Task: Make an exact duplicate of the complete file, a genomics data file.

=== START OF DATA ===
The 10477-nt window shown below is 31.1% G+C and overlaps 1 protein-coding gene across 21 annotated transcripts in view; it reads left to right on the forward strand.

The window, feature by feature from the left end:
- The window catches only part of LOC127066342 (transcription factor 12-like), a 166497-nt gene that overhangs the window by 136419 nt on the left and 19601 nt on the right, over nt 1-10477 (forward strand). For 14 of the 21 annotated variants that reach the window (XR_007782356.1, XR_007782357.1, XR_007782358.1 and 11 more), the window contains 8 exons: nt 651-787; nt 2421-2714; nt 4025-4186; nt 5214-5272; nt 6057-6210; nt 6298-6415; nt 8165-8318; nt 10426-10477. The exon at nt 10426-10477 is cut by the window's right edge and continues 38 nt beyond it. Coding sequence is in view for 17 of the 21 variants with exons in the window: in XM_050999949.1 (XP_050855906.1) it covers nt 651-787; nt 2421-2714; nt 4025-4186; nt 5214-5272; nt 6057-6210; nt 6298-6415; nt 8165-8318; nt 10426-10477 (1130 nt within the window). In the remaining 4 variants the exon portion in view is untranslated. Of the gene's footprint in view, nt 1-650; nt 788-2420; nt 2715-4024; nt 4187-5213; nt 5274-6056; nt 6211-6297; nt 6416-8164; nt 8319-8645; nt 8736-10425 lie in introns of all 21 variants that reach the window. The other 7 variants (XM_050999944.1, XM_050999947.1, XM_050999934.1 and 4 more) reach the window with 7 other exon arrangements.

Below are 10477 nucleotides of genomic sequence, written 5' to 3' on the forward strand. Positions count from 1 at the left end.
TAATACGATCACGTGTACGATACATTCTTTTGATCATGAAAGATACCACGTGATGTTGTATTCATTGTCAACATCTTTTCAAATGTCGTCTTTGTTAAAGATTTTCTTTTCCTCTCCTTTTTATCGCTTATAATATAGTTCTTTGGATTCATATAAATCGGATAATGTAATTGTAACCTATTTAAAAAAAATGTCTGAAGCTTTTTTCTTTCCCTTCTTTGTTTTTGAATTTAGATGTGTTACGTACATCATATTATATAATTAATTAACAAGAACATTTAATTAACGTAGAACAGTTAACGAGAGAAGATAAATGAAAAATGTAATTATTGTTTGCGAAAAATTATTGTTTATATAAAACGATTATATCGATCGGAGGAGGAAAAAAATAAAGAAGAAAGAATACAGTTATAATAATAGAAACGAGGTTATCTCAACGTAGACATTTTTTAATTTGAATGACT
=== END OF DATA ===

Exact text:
The 10477-nt window shown below is 31.1% G+C and overlaps 1 protein-coding gene across 21 annotated transcripts in view; it reads left to right on the forward strand.

The window, feature by feature from the left end:
- The window catches only part of LOC127066342 (transcription factor 12-like), a 166497-nt gene that overhangs the window by 136419 nt on the left and 19601 nt on the right, over nt 1-10477 (forward strand). For 14 of the 21 annotated variants that reach the window (XR_007782356.1, XR_007782357.1, XR_007782358.1 and 11 more), the window contains 8 exons: nt 651-787; nt 2421-2714; nt 4025-4186; nt 5214-5272; nt 6057-6210; nt 6298-6415; nt 8165-8318; nt 10426-10477. The exon at nt 10426-10477 is cut by the window's right edge and continues 38 nt beyond it. Coding sequence is in view for 17 of the 21 variants with exons in the window: in XM_050999949.1 (XP_050855906.1) it covers nt 651-787; nt 2421-2714; nt 4025-4186; nt 5214-5272; nt 6057-6210; nt 6298-6415; nt 8165-8318; nt 10426-10477 (1130 nt within the window). In the remaining 4 variants the exon portion in view is untranslated. Of the gene's footprint in view, nt 1-650; nt 788-2420; nt 2715-4024; nt 4187-5213; nt 5274-6056; nt 6211-6297; nt 6416-8164; nt 8319-8645; nt 8736-10425 lie in introns of all 21 variants that reach the window. The other 7 variants (XM_050999944.1, XM_050999947.1, XM_050999934.1 and 4 more) reach the window with 7 other exon arrangements.

Below are 10477 nucleotides of genomic sequence, written 5' to 3' on the forward strand. Positions count from 1 at the left end.
TAATACGATCACGTGTACGATACATTCTTTTGATCATGAAAGATACCACGTGATGTTGTATTCATTGTCAACATCTTTTCAAATGTCGTCTTTGTTAAAGATTTTCTTTTCCTCTCCTTTTTATCGCTTATAATATAGTTCTTTGGATTCATATAAATCGGATAATGTAATTGTAACCTATTTAAAAAAAATGTCTGAAGCTTTTTTCTTTCCCTTCTTTGTTTTTGAATTTAGATGTGTTACGTACATCATATTATATAATTAATTAACAAGAACATTTAATTAACGTAGAACAGTTAACGAGAGAAGATAAATGAAAAATGTAATTATTGTTTGCGAAAAATTATTGTTTATATAAAACGATTATATCGATCGGAGGAGGAAAAAAATAAAGAAGAAAGAATACAGTTATAATAATAGAAACGAGGTTATCTCAACGTAGACATTTTTTAATTTGAATGACT